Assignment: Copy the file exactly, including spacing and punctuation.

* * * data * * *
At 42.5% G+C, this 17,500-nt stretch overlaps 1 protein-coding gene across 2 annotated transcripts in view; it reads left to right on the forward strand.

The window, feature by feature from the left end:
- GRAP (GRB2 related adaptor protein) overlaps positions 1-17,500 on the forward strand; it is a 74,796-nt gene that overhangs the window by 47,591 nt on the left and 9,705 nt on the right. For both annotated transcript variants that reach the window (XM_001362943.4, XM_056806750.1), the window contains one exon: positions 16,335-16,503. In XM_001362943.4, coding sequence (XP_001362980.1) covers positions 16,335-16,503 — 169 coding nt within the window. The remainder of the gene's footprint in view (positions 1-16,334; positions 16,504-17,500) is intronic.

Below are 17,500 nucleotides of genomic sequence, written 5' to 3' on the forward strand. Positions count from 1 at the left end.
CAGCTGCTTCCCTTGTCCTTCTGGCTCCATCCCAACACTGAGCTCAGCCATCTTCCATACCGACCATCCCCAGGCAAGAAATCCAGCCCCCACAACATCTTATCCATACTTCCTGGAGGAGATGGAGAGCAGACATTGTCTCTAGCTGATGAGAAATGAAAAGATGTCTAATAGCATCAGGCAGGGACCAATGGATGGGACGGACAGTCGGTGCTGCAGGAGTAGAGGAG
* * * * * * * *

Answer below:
At 42.5% G+C, this 17,500-nt stretch overlaps 1 protein-coding gene across 2 annotated transcripts in view; it reads left to right on the forward strand.

The window, feature by feature from the left end:
- GRAP (GRB2 related adaptor protein) overlaps positions 1-17,500 on the forward strand; it is a 74,796-nt gene that overhangs the window by 47,591 nt on the left and 9,705 nt on the right. For both annotated transcript variants that reach the window (XM_001362943.4, XM_056806750.1), the window contains one exon: positions 16,335-16,503. In XM_001362943.4, coding sequence (XP_001362980.1) covers positions 16,335-16,503 — 169 coding nt within the window. The remainder of the gene's footprint in view (positions 1-16,334; positions 16,504-17,500) is intronic.

Below are 17,500 nucleotides of genomic sequence, written 5' to 3' on the forward strand. Positions count from 1 at the left end.
CAGCTGCTTCCCTTGTCCTTCTGGCTCCATCCCAACACTGAGCTCAGCCATCTTCCATACCGACCATCCCCAGGCAAGAAATCCAGCCCCCACAACATCTTATCCATACTTCCTGGAGGAGATGGAGAGCAGACATTGTCTCTAGCTGATGAGAAATGAAAAGATGTCTAATAGCATCAGGCAGGGACCAATGGATGGGACGGACAGTCGGTGCTGCAGGAGTAGAGGAG